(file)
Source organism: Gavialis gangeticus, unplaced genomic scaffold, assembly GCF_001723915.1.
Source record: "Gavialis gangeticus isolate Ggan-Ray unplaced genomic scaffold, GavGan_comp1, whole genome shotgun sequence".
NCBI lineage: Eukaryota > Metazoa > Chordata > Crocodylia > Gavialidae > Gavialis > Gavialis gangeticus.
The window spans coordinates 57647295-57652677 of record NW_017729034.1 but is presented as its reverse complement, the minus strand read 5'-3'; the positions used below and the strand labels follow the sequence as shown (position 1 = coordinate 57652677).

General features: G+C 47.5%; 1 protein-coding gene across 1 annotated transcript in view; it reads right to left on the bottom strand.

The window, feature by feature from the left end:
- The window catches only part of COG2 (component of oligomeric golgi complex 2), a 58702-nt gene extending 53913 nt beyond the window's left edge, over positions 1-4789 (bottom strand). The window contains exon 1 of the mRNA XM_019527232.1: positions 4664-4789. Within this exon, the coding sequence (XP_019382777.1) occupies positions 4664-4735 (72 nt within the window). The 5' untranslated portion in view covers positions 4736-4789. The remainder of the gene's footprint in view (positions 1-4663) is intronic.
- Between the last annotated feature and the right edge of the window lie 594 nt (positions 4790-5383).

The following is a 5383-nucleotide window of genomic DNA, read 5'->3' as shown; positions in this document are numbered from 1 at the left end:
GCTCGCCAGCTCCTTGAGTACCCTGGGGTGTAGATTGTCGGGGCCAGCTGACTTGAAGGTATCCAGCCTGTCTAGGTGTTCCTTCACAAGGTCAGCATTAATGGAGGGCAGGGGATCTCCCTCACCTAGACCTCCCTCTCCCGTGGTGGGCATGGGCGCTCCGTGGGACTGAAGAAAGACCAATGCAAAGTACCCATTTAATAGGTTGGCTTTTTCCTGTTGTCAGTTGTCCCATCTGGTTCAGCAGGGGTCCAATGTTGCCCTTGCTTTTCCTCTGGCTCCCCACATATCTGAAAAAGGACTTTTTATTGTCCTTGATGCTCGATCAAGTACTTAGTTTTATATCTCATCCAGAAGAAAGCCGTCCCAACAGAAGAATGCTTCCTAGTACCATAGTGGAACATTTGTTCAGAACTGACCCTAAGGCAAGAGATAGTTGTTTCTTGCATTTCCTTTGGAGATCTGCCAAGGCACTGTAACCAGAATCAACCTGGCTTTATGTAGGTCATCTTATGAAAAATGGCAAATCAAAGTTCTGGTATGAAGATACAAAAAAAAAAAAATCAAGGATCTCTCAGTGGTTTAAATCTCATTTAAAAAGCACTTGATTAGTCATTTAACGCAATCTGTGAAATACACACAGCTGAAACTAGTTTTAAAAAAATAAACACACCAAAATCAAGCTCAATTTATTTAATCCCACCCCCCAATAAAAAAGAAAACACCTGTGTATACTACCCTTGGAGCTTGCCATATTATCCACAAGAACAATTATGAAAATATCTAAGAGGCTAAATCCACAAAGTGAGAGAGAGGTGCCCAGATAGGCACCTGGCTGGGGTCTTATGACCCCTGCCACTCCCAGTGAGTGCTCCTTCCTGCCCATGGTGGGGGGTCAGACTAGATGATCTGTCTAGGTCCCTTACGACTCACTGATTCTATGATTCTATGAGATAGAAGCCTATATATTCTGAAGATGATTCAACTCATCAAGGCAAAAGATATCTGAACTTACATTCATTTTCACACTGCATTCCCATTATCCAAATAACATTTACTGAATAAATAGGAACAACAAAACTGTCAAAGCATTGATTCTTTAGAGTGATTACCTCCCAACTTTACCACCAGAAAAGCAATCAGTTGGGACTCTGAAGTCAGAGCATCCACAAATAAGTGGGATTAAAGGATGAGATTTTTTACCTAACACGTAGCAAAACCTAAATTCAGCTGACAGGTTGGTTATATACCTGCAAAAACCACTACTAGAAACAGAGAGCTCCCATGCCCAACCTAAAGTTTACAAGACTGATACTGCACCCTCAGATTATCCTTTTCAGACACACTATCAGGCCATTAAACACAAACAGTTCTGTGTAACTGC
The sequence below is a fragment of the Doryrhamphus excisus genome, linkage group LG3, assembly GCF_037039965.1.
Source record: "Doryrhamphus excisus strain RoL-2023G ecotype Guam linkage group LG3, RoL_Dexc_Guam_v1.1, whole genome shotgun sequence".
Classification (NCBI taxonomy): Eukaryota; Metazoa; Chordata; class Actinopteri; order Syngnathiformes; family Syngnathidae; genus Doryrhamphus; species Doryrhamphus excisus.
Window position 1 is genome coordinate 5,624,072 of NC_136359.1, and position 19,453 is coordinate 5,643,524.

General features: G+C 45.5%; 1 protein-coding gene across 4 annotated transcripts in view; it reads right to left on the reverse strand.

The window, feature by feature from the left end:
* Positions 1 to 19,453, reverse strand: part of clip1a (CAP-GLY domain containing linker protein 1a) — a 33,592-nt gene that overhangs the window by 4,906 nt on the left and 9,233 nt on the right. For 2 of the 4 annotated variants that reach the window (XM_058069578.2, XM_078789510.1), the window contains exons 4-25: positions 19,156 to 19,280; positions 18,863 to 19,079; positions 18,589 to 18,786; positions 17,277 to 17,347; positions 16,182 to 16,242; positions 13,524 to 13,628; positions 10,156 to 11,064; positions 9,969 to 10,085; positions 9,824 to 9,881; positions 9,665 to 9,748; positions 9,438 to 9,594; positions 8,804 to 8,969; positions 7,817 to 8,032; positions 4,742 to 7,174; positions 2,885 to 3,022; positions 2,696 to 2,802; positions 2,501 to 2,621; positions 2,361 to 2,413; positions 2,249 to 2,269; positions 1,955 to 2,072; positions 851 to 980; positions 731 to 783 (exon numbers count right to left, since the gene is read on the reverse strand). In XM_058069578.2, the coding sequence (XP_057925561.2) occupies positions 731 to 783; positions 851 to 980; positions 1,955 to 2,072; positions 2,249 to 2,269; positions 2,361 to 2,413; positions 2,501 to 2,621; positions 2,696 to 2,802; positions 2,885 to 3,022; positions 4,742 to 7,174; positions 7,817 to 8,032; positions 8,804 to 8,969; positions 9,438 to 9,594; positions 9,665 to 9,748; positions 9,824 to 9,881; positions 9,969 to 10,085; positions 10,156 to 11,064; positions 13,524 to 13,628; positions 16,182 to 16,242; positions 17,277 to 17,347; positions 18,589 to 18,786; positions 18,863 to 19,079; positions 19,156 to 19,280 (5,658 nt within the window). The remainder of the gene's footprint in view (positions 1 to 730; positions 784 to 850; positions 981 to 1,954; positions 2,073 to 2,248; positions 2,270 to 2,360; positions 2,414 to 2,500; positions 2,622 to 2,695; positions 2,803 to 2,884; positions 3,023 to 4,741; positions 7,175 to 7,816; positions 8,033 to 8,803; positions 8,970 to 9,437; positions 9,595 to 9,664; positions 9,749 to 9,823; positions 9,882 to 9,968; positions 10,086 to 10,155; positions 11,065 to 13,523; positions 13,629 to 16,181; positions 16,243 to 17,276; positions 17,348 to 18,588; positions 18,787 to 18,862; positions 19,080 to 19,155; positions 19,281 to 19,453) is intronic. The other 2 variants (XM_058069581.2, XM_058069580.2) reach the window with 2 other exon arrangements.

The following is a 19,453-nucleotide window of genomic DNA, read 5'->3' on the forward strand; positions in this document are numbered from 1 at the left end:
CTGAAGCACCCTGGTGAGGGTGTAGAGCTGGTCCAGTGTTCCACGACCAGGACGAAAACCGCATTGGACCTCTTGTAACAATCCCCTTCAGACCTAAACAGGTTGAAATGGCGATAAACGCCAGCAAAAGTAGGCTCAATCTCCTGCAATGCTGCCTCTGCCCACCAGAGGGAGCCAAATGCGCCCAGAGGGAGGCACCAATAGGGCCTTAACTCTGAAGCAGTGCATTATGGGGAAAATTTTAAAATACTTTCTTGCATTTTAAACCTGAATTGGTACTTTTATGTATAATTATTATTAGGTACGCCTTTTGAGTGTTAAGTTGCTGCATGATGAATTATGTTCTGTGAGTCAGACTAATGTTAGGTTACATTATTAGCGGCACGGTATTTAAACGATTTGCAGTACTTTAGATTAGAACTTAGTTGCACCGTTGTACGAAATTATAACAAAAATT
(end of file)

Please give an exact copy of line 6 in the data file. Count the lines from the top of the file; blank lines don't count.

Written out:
The window, feature by feature from the left end: